On Monday, Citigroup filed a motion to dismiss a class action lawsuit filed against the firm over the terms of its financial advisor bonus pay agreements. The firm filed the motion with the U.S. District Court for the Southern District of New York.

The original lawsuit was brought on behalf of 6 former Citigroup brokers who
allege that the payback terms on their upfront bonuses violate contract law, and that they do not owe the firm any money. Lawyers for the brokers argued that clauses in their employment contracts are unfair and one-sided that no reasonable or informed person would agree to them. In addition, they said, broker employment contracts that contain such clauses are themselves “illusory,” or unenforceable under contract law.

In its motion, Citi argues that the brokers have litigated this issue before with FINRA and lost. Having chosen to litigate it before FINRA, Citi says the brokers have waived any right to have the court decide the issue.

Thomas B. Lewis, a partner at Stark & Stark, says there’s “a good chance” the court will dismiss the complaint filed by the brokers and rule that FINRA already made a decision on the case. He says it could take two to six months for a judge to write a decision. “Realistically it’s an issue that’s subject to FINRA’s jurisdiction,” he says. “The plaintiffs tried to get out of the FINRA arbitration by getting class action status for the case. But courts are reluctant to get involved if there is FINRA jurisdiction.”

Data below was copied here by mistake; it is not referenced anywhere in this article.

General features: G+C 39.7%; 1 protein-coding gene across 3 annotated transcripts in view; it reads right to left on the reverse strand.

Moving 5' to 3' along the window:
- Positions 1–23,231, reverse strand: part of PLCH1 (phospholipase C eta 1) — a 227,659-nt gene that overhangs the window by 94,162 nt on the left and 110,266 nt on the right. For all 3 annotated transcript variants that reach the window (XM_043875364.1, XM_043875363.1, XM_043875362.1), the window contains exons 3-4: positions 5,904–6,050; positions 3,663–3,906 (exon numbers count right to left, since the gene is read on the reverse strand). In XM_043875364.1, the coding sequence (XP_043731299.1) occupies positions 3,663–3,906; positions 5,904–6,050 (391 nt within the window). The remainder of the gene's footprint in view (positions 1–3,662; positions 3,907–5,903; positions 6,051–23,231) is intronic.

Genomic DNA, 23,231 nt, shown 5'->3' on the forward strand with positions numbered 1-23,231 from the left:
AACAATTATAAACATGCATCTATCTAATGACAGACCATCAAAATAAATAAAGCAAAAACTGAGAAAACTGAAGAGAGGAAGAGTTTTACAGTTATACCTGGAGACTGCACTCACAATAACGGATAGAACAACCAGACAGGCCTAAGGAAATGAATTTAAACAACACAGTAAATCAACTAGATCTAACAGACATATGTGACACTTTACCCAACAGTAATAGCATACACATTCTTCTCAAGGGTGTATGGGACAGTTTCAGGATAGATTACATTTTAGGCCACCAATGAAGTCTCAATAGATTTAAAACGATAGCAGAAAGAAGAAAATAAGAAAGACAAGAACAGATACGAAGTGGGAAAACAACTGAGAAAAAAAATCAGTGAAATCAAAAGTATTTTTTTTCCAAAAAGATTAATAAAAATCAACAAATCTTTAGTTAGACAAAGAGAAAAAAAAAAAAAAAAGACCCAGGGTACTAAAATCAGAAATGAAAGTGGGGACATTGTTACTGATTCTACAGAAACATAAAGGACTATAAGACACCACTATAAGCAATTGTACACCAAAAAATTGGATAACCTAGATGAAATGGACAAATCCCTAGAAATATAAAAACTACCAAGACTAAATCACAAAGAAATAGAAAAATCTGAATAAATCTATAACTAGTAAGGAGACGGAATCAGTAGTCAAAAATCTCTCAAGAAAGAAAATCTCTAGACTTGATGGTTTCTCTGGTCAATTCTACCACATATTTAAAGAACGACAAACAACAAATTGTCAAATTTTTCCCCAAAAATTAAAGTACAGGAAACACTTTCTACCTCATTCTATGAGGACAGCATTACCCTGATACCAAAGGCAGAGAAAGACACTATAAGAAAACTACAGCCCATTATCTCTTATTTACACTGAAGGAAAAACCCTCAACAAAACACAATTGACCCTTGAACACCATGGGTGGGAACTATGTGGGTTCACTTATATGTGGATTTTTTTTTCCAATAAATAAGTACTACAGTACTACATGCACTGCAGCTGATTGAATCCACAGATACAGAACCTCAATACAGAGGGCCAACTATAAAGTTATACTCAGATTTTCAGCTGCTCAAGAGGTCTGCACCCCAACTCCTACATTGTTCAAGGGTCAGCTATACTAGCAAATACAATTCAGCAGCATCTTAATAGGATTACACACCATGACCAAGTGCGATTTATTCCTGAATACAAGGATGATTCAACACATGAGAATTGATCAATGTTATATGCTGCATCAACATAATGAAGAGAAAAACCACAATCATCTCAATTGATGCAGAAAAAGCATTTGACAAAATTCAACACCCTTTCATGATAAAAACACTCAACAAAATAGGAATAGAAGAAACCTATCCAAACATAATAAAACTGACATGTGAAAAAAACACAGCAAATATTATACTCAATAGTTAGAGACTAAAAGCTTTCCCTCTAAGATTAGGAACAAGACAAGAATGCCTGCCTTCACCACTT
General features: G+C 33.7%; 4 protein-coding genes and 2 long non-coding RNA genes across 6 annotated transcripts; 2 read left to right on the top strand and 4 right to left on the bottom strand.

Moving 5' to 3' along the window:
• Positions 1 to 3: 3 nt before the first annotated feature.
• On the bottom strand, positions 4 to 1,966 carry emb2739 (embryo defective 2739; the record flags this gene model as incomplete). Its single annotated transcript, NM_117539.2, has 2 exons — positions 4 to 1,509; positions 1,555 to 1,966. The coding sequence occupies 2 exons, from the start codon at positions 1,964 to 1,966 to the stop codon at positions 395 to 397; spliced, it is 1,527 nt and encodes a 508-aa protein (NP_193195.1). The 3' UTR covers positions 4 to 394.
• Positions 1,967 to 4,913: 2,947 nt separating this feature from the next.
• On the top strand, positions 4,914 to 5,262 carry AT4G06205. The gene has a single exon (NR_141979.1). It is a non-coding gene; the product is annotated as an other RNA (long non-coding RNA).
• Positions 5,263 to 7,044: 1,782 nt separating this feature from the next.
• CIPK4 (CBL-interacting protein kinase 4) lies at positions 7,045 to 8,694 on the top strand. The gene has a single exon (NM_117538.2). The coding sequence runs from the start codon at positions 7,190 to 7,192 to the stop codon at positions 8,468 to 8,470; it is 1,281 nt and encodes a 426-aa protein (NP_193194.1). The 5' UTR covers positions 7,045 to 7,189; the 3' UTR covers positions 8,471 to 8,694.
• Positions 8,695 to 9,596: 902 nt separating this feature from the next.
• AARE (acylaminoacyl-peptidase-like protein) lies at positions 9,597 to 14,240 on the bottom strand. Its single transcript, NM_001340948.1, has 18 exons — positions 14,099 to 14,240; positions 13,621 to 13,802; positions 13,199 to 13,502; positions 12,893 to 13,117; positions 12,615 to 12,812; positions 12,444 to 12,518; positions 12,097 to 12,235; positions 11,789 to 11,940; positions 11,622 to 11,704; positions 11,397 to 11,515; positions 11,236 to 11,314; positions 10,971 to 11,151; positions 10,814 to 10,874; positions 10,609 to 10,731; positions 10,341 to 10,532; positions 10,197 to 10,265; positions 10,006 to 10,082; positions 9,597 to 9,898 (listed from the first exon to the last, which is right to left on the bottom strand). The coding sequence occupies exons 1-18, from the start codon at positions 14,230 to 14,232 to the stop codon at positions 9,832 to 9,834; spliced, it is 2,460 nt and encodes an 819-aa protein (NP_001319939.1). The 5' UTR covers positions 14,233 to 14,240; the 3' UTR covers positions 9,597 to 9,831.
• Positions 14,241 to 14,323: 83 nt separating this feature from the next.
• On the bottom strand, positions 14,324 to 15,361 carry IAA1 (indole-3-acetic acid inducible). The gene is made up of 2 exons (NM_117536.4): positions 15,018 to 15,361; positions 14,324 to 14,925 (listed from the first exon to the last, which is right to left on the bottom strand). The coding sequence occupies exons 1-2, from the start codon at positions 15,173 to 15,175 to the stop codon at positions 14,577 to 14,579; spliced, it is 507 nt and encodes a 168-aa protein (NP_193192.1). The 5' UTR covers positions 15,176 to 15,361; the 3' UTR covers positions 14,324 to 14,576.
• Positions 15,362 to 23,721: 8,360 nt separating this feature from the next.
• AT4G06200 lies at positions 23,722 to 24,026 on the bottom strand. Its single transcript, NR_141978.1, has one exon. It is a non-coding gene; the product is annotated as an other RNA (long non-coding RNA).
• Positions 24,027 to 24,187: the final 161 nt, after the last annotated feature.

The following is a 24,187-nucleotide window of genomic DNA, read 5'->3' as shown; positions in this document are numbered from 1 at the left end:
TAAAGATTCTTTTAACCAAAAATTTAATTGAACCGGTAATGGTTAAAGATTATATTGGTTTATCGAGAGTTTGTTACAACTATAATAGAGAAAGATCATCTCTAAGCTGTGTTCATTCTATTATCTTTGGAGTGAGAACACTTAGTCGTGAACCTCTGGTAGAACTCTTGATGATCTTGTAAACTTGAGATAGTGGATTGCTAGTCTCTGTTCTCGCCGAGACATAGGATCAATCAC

But if the court decides that class action status for the case is legitimate, Citi has other arguments. For one, Citi says the plaintiffs received over $1.4 million in upfront loans, and each signed a promissory note agreeing to immediately repay the balance on the loans. This makes the brokers’ claims baseless and they should be dismissed by the court, the Citi filing says. “Specifically, Plaintiffs’ allegation that the promissory notes are unenforceable because they are not supported by consideration and are illusory is preposterous on its face considering that Plaintiffs received over $1.4 million in interest-free loan proceeds,” Citigroup writes in its response.

Citi says the plaintiffs other arguments are also without merit. “As for Plaintiffs’ theory that accelerating the payment of loan balances on termination constitutes an unconscionable penalty, courts have routinely rejected such theories as a matter of law. Plaintiffs’ theory that CGMI made it impossible for them to perform under the contract or otherwise frustrated the purpose of the loan arrangement also lacks merit because the very events Plaintiffs claim rendered performance impossible, i.e., their resignation, was contemplated by the parties and specifically addressed in the promissory note.”